This press release contains forward-looking statements within the meaning of Section 27A of the Securities Act of 1933, as amended, and Section 21E of the Securities Exchange Act of 1934, as amended, which are intended to be covered by the “safe harbor” created by those sections. All statements in this release that are not based on historical fact are “forward looking statements.” These statements may be identified by words such as “estimates,” “anticipates,” “projects,” “plans,” “strategy,” “goal,” or “planned,” “seeks,” “may,” “will,” “expects,” “intends,” “believes,” “should,” and similar expressions, or the negative versions thereof, and which also may be identified by their context. All statements that address operating performance or events or developments that Second Sight expects or anticipates will occur in the future, such as stated objectives or goals, our refinement of strategy, including the outcome of our announced downgrading of operations, our attempts to secure additional financing, our exploring possible business alternatives, or that are not otherwise historical facts, are forward-looking statements. While management has based any forward-looking statements included in this release on its current expectations, the information on which such expectations were based may change. Forward-looking statements involve inherent risks and uncertainties which could cause actual results to differ materially from those in the forward-looking statements as a result of various factors, including those risks and uncertainties described in or implied by the Risk Factors and in Management’s Discussion and Analysis of Financial Condition and Results of Operations sections of our Annual Report on Form 10-K, filed on March 19, 2020 and Forms 10-Q filed June 26, 2020 and August 13, 2020, and our other reports filed from time to time with the Securities and Exchange Commission. We urge you to consider those risks and uncertainties in evaluating our forward-looking statements. We caution readers not to place undue reliance upon any such forward-looking statements, which speak only as of the date made. Except as otherwise required by the federal securities laws, we disclaim any obligation or undertaking to publicly release any updates or revisions to any forward-looking statement contained herein (or elsewhere) to reflect any change in our expectations with regard thereto, or any change in events, conditions, or circumstances on which any such statement is based.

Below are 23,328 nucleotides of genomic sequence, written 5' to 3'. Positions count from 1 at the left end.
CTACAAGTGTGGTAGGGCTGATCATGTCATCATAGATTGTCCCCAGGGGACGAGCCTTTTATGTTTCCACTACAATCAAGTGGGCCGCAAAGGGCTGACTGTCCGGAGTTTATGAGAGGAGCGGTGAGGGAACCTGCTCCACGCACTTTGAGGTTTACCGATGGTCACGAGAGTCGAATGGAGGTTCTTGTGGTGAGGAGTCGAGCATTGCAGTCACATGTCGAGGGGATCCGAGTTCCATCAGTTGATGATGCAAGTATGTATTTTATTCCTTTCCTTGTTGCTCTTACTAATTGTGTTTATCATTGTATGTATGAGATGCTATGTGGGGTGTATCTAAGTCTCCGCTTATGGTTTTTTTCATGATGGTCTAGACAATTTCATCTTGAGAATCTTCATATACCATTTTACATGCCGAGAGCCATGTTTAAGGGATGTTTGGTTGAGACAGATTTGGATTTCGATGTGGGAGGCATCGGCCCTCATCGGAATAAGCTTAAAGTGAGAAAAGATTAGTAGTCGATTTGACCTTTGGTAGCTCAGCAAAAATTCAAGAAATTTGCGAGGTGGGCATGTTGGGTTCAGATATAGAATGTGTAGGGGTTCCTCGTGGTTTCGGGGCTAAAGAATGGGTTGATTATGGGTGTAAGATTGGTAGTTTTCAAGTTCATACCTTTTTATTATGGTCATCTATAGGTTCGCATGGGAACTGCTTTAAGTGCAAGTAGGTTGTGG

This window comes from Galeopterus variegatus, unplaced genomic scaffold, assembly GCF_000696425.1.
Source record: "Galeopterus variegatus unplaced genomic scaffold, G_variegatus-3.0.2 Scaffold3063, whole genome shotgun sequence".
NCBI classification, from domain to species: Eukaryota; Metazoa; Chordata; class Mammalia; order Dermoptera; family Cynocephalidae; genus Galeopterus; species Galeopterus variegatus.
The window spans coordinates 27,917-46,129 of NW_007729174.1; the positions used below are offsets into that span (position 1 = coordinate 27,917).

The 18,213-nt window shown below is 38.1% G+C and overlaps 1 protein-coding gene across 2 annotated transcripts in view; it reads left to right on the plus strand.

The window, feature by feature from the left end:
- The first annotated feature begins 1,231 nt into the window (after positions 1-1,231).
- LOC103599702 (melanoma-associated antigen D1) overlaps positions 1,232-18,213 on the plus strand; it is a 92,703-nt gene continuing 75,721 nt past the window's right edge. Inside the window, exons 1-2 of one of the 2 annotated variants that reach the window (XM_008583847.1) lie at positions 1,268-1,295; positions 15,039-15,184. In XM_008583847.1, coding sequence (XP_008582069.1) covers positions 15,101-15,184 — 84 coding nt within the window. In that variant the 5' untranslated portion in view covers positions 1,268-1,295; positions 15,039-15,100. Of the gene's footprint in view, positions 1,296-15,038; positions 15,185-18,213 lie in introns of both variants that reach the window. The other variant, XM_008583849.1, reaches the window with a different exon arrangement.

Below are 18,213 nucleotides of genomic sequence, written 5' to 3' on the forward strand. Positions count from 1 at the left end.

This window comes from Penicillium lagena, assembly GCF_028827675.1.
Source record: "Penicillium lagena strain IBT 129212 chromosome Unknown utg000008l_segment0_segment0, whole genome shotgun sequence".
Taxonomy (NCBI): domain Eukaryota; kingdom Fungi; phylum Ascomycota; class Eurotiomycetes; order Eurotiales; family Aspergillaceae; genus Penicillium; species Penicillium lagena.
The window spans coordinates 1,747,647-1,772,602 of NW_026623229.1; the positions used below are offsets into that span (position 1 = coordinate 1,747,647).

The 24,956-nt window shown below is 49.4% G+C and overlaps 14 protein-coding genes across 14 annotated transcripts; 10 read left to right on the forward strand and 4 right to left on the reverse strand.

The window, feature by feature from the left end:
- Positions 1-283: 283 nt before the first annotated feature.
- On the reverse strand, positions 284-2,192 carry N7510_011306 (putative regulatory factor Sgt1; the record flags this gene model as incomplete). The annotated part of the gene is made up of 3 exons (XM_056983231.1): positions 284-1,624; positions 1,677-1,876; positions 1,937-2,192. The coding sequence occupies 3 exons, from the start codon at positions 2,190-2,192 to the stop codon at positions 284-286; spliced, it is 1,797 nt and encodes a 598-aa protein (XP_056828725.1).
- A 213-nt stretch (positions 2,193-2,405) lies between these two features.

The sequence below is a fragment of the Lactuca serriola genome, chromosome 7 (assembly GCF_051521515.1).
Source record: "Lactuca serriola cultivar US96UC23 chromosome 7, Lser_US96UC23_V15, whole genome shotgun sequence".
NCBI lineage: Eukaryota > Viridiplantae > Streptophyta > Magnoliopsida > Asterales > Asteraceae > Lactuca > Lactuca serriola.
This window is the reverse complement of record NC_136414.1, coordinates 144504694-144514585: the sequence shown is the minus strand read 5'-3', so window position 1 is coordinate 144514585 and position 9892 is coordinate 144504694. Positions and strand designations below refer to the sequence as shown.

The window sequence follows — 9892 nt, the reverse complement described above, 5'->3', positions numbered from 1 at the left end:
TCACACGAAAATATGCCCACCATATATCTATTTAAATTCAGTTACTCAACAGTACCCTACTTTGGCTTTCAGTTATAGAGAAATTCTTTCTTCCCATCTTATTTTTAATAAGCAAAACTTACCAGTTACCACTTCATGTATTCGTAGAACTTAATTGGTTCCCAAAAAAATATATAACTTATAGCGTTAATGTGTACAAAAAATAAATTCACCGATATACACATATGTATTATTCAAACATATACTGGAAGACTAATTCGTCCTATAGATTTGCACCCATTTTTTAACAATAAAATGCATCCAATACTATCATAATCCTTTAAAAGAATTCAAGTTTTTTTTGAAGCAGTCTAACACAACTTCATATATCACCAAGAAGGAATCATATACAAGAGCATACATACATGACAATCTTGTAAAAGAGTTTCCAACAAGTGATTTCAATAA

About Second Sight Medical Products Inc.
Second Sight Medical Products, Inc. (NASDAQ: EYES) develops, manufactures and markets implantable visual prosthetics that are intended to deliver useful artificial vision to blind individuals. A recognized global leader in neuromodulation devices for blindness, the Company is committed to developing new technologies to treat the broadest population of sight-impaired individuals. The Company’s headquarters are in Los Angeles, California. More information is available at https://secondsight.com.
About the Orion Visual Cortical Prosthesis System
Leveraging Second Sight’s 20 years of experience in neuromodulation for vision, the Orion Visual Cortical Prosthesis System (Orion) is an implanted cortical stimulation device intended to provide useful artificial vision to individuals who are blind due to a wide range of causes, including glaucoma, diabetic retinopathy, optic nerve injury or disease, and eye injury. Orion is intended to convert images captured by a miniature video camera mounted on glasses into a series of small electrical pulses. The device is designed to bypass diseased or injured eye anatomy and to transmit these electrical pulses wirelessly to an array of electrodes implanted on the surface of the brain’s visual cortex, where it is intended to provide the perception of patterns of light. A six-subject early feasibility study of the Orion is currently underway at the Ronald Reagan UCLA Medical Center in Los Angeles and the Baylor College of Medicine in Houston. No peer-reviewed data is available yet for the Orion system.